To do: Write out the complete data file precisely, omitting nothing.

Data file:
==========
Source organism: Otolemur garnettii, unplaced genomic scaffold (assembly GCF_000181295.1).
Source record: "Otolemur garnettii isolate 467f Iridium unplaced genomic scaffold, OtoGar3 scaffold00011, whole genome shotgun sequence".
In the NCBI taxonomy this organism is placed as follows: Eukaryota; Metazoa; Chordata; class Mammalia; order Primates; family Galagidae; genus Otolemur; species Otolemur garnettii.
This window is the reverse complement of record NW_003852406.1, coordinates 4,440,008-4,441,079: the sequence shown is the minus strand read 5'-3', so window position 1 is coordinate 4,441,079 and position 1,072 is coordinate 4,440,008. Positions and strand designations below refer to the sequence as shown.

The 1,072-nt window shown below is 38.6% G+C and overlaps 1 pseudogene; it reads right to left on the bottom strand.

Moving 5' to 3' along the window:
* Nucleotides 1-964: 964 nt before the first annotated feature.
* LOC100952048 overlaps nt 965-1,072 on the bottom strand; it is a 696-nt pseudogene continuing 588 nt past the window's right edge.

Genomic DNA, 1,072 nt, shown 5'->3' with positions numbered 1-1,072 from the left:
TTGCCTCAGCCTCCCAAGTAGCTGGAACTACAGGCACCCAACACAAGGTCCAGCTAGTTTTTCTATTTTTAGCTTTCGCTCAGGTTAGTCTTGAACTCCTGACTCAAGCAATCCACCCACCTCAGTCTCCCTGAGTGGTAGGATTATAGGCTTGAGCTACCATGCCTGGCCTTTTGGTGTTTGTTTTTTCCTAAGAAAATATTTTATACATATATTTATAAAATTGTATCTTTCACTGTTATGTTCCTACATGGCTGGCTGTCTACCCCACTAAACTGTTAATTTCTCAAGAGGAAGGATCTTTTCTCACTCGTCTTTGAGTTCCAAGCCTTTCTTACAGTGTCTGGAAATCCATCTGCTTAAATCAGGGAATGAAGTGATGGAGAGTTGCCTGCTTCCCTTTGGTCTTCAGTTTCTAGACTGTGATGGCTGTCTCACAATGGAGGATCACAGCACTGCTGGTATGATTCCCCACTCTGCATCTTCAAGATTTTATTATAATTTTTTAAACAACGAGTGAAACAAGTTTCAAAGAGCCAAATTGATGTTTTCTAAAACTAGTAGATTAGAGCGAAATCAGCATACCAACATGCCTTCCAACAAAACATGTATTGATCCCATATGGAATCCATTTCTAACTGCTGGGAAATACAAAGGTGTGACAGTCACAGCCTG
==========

Source organism: Otolemur garnettii, unplaced genomic scaffold (assembly GCF_000181295.1).
Source record: "Otolemur garnettii isolate 467f Iridium unplaced genomic scaffold, OtoGar3 scaffold00011, whole genome shotgun sequence".
In the NCBI taxonomy this organism is placed as follows: Eukaryota; Metazoa; Chordata; class Mammalia; order Primates; family Galagidae; genus Otolemur; species Otolemur garnettii.
This window is the reverse complement of record NW_003852406.1, coordinates 4,440,008-4,441,079: the sequence shown is the minus strand read 5'-3', so window position 1 is coordinate 4,441,079 and position 1,072 is coordinate 4,440,008. Positions and strand designations below refer to the sequence as shown.

The 1,072-nt window shown below is 38.6% G+C and overlaps 1 pseudogene; it reads right to left on the bottom strand.

Moving 5' to 3' along the window:
* Nucleotides 1-964: 964 nt before the first annotated feature.
* LOC100952048 overlaps nt 965-1,072 on the bottom strand; it is a 696-nt pseudogene continuing 588 nt past the window's right edge.

Genomic DNA, 1,072 nt, shown 5'->3' with positions numbered 1-1,072 from the left:
TTGCCTCAGCCTCCCAAGTAGCTGGAACTACAGGCACCCAACACAAGGTCCAGCTAGTTTTTCTATTTTTAGCTTTCGCTCAGGTTAGTCTTGAACTCCTGACTCAAGCAATCCACCCACCTCAGTCTCCCTGAGTGGTAGGATTATAGGCTTGAGCTACCATGCCTGGCCTTTTGGTGTTTGTTTTTTCCTAAGAAAATATTTTATACATATATTTATAAAATTGTATCTTTCACTGTTATGTTCCTACATGGCTGGCTGTCTACCCCACTAAACTGTTAATTTCTCAAGAGGAAGGATCTTTTCTCACTCGTCTTTGAGTTCCAAGCCTTTCTTACAGTGTCTGGAAATCCATCTGCTTAAATCAGGGAATGAAGTGATGGAGAGTTGCCTGCTTCCCTTTGGTCTTCAGTTTCTAGACTGTGATGGCTGTCTCACAATGGAGGATCACAGCACTGCTGGTATGATTCCCCACTCTGCATCTTCAAGATTTTATTATAATTTTTTAAACAACGAGTGAAACAAGTTTCAAAGAGCCAAATTGATGTTTTCTAAAACTAGTAGATTAGAGCGAAATCAGCATACCAACATGCCTTCCAACAAAACATGTATTGATCCCATATGGAATCCATTTCTAACTGCTGGGAAATACAAAGGTGTGACAGTCACAGCCTG